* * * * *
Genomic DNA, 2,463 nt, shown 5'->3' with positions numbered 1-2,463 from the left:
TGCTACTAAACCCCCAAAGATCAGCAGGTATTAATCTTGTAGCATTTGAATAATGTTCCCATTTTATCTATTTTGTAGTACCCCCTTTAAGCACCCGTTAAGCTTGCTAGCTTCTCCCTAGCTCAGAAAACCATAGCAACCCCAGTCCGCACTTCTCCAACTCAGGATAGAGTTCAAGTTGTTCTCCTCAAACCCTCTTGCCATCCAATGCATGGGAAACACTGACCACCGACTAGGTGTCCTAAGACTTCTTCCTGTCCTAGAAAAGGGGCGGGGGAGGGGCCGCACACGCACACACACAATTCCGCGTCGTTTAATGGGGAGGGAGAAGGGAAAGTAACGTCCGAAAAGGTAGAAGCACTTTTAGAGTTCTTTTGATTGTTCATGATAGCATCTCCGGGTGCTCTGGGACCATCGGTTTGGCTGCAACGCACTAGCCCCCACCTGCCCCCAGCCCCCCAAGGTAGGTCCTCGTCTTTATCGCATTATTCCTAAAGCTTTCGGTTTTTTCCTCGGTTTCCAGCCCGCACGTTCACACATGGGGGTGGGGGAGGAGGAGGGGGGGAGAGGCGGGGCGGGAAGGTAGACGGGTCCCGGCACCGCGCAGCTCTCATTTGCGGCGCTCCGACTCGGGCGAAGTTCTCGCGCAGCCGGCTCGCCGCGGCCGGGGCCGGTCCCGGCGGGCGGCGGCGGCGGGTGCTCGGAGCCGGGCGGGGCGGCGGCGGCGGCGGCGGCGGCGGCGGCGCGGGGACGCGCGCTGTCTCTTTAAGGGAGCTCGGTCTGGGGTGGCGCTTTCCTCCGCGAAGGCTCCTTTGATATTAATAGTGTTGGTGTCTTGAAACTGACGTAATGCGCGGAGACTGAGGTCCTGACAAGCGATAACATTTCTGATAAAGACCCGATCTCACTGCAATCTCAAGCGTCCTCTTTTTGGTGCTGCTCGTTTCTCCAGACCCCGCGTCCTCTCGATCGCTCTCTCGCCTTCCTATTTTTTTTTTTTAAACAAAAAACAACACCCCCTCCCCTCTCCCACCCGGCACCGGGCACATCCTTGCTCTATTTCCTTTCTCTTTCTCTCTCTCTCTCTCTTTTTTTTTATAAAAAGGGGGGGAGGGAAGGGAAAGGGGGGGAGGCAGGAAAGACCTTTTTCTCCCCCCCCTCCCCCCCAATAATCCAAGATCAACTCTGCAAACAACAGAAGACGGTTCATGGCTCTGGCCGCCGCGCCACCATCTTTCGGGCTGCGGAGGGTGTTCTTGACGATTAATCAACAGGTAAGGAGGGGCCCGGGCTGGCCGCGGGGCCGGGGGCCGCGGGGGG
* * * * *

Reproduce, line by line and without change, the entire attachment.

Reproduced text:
Genomic DNA, 2,463 nt, shown 5'->3' with positions numbered 1-2,463 from the left:
TGCTACTAAACCCCCAAAGATCAGCAGGTATTAATCTTGTAGCATTTGAATAATGTTCCCATTTTATCTATTTTGTAGTACCCCCTTTAAGCACCCGTTAAGCTTGCTAGCTTCTCCCTAGCTCAGAAAACCATAGCAACCCCAGTCCGCACTTCTCCAACTCAGGATAGAGTTCAAGTTGTTCTCCTCAAACCCTCTTGCCATCCAATGCATGGGAAACACTGACCACCGACTAGGTGTCCTAAGACTTCTTCCTGTCCTAGAAAAGGGGCGGGGGAGGGGCCGCACACGCACACACACAATTCCGCGTCGTTTAATGGGGAGGGAGAAGGGAAAGTAACGTCCGAAAAGGTAGAAGCACTTTTAGAGTTCTTTTGATTGTTCATGATAGCATCTCCGGGTGCTCTGGGACCATCGGTTTGGCTGCAACGCACTAGCCCCCACCTGCCCCCAGCCCCCCAAGGTAGGTCCTCGTCTTTATCGCATTATTCCTAAAGCTTTCGGTTTTTTCCTCGGTTTCCAGCCCGCACGTTCACACATGGGGGTGGGGGAGGAGGAGGGGGGGAGAGGCGGGGCGGGAAGGTAGACGGGTCCCGGCACCGCGCAGCTCTCATTTGCGGCGCTCCGACTCGGGCGAAGTTCTCGCGCAGCCGGCTCGCCGCGGCCGGGGCCGGTCCCGGCGGGCGGCGGCGGCGGGTGCTCGGAGCCGGGCGGGGCGGCGGCGGCGGCGGCGGCGGCGGCGGCGCGGGGACGCGCGCTGTCTCTTTAAGGGAGCTCGGTCTGGGGTGGCGCTTTCCTCCGCGAAGGCTCCTTTGATATTAATAGTGTTGGTGTCTTGAAACTGACGTAATGCGCGGAGACTGAGGTCCTGACAAGCGATAACATTTCTGATAAAGACCCGATCTCACTGCAATCTCAAGCGTCCTCTTTTTGGTGCTGCTCGTTTCTCCAGACCCCGCGTCCTCTCGATCGCTCTCTCGCCTTCCTATTTTTTTTTTTTAAACAAAAAACAACACCCCCTCCCCTCTCCCACCCGGCACCGGGCACATCCTTGCTCTATTTCCTTTCTCTTTCTCTCTCTCTCTCTCTTTTTTTTTATAAAAAGGGGGGGAGGGAAGGGAAAGGGGGGGAGGCAGGAAAGACCTTTTTCTCCCCCCCCTCCCCCCCAATAATCCAAGATCAACTCTGCAAACAACAGAAGACGGTTCATGGCTCTGGCCGCCGCGCCACCATCTTTCGGGCTGCGGAGGGTGTTCTTGACGATTAATCAACAGGTAAGGAGGGGCCCGGGCTGGCCGCGGGGCCGGGGGCCGCGGGGGG